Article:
New G.hn ITU Standard for Home Networks

home networks, power lines, phone lines, networking
The International Telecommunication Union (ITU) has approved a standard for high-speed networking over multiple types of in-home wiring.

The powerful world standards organization said Friday that agreement has been reached on G.hn, a set of specifications that would encompass phone lines, power lines and coaxial cable within homes. Vendors will be able to use the standard to build network hardware to send high-definition TV from room to room, the ITU said. Without specifying speeds, G.hn networks will deliver 20 times the throughput of current wireless technologies and three times the performance of wired home networks.

As service providers begin to deliver high-definition TV and video-on-demand to homes, the Wi-Fi networks that consumers typically use to share a broadband Internet connection have not been up to the task of sending that content from room to room. Several industry groups, including the Home Phone Network Alliance (HomePNA), the HomePlug Powerline Alliance and the Multimedia Over Coax Alliance (MOCA), have pushed different technologies to take advantage of the wires and sockets already in homes.

A new industry group, the HomeGrid Forum, has been formed to create a compliance and interoperability program and market G.hn worldwide.

A single international standard is likely to slash the cost of equipment by increasing the economies of scale for chip makers and other manufacturers, according to In-Stat analyst Joyce Putscher. The makers of current home-networking products will probably embrace the ITU standard once chips are available, while also including backward compatibility with their current systems, she said.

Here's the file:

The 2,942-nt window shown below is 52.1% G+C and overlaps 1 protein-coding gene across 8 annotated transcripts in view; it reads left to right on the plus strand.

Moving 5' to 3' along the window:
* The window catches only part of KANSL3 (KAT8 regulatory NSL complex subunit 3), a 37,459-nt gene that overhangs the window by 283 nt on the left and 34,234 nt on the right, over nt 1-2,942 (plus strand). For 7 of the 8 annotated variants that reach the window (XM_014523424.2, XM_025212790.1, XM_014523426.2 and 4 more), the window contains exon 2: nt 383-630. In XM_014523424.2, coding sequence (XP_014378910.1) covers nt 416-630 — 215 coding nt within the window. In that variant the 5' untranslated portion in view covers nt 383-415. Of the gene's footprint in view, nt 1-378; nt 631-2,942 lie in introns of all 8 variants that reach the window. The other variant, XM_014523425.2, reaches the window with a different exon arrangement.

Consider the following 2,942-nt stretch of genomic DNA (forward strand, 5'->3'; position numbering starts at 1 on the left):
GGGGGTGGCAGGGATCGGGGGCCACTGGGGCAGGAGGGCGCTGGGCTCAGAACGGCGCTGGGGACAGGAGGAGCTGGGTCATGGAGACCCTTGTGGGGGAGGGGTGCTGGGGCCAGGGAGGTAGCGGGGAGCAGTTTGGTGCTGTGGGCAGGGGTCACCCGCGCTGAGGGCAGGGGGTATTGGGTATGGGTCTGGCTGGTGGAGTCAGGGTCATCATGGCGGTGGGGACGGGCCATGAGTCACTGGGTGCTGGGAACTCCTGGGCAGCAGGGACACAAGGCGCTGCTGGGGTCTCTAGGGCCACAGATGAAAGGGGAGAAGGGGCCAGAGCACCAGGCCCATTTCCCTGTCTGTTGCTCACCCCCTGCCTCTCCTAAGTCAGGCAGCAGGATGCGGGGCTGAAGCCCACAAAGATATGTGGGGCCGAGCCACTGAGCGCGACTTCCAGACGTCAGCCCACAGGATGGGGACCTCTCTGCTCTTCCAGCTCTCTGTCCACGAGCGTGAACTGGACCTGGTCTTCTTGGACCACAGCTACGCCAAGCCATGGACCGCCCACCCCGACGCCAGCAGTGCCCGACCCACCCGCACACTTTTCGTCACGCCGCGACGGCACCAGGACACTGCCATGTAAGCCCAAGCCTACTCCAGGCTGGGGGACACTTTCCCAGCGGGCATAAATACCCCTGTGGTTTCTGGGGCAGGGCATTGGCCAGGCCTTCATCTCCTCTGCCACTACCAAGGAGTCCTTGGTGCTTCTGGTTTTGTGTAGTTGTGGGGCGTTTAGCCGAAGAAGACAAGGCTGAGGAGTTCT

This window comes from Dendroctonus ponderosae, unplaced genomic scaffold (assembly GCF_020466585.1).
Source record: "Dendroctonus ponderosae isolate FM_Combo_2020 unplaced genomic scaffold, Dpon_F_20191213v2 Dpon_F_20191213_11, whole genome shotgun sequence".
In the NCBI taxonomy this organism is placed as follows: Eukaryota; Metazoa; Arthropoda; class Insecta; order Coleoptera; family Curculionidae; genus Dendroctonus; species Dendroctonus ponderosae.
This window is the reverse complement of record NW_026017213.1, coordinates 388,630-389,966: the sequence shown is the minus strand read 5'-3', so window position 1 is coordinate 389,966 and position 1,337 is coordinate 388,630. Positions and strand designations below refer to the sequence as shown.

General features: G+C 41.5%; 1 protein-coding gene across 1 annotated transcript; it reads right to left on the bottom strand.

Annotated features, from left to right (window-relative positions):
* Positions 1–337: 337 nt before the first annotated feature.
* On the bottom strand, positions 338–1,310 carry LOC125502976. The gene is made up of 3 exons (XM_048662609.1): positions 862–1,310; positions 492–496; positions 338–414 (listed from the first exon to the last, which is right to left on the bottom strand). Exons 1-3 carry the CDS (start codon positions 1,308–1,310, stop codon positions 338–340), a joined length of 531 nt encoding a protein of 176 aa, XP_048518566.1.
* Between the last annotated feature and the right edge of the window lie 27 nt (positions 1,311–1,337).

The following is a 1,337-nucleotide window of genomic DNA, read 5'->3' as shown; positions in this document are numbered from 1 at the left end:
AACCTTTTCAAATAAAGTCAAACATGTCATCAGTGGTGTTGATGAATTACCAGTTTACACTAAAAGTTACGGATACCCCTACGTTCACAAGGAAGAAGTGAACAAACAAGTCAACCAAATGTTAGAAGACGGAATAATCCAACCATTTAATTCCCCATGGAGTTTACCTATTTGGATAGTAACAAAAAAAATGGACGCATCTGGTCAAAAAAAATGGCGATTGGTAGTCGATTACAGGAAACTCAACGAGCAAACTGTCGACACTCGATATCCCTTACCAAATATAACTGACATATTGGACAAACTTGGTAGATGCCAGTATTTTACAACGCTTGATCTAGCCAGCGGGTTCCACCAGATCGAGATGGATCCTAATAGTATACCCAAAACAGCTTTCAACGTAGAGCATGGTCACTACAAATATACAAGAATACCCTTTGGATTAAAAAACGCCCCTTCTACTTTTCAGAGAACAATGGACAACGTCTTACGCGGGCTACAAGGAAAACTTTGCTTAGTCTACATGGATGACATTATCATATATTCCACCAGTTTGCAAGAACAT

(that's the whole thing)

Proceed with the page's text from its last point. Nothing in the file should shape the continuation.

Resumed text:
The fast wired networks aren't intended to replace Wi-Fi, which is expected to remain the preferred technology for access to the Web and other data that doesn't have the strict quality requirements of video.

Although the first G.hn products will probably be provided by carriers rather than offered in retail stores, the common standard should lead more service providers to deliver fast in-home networking gear to their subscribers, Putscher said. After that, more gear should show up in stores. G.hn-compatible products would be able to talk to each other, but backward compatibility with products that use today's technologies will be optional and consumers should check product documentation for it, she said.

However, none of these issues will be relevant by the year-end holiday season in 2009 or even 2010, Putscher believes. She estimates that G.hn-compatible chips could be available in sample quantities in the second half of 2010, with full systems most likely available in 2011 from service providers. The ITU said products could be out as early as 2010. The MAC (media access control) layer of the standard is still being worked on, according to the ITU.

"Standards always take longer than everybody wants," Putscher said.

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